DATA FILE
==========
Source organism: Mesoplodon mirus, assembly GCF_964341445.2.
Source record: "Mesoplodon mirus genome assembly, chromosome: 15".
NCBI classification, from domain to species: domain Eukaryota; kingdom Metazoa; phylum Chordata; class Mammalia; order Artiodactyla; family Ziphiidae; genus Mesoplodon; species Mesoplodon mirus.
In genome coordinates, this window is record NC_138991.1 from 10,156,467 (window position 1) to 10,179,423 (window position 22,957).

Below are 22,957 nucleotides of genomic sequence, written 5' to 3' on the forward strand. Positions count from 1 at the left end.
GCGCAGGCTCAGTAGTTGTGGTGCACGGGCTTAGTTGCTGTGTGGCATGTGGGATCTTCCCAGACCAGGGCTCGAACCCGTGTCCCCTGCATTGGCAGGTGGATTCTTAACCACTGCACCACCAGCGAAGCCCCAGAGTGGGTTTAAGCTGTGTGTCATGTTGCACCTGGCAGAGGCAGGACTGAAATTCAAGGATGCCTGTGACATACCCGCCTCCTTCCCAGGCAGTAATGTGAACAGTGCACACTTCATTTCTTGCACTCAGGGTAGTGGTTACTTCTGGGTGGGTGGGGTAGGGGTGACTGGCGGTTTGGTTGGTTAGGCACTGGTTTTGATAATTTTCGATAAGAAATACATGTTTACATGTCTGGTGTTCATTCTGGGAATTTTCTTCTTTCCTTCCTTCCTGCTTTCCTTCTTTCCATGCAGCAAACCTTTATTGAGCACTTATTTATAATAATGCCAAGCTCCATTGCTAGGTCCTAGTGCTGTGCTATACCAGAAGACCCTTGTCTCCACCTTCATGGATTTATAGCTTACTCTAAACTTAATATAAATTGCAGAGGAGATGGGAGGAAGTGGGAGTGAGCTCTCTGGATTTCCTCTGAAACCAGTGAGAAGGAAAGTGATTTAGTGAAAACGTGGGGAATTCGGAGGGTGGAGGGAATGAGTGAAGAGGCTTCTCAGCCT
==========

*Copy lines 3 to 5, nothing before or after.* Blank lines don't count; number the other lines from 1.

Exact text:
NCBI classification, from domain to species: domain Eukaryota; kingdom Metazoa; phylum Chordata; class Mammalia; order Artiodactyla; family Ziphiidae; genus Mesoplodon; species Mesoplodon mirus.
In genome coordinates, this window is record NC_138991.1 from 10,156,467 (window position 1) to 10,179,423 (window position 22,957).

Below are 22,957 nucleotides of genomic sequence, written 5' to 3' on the forward strand. Positions count from 1 at the left end.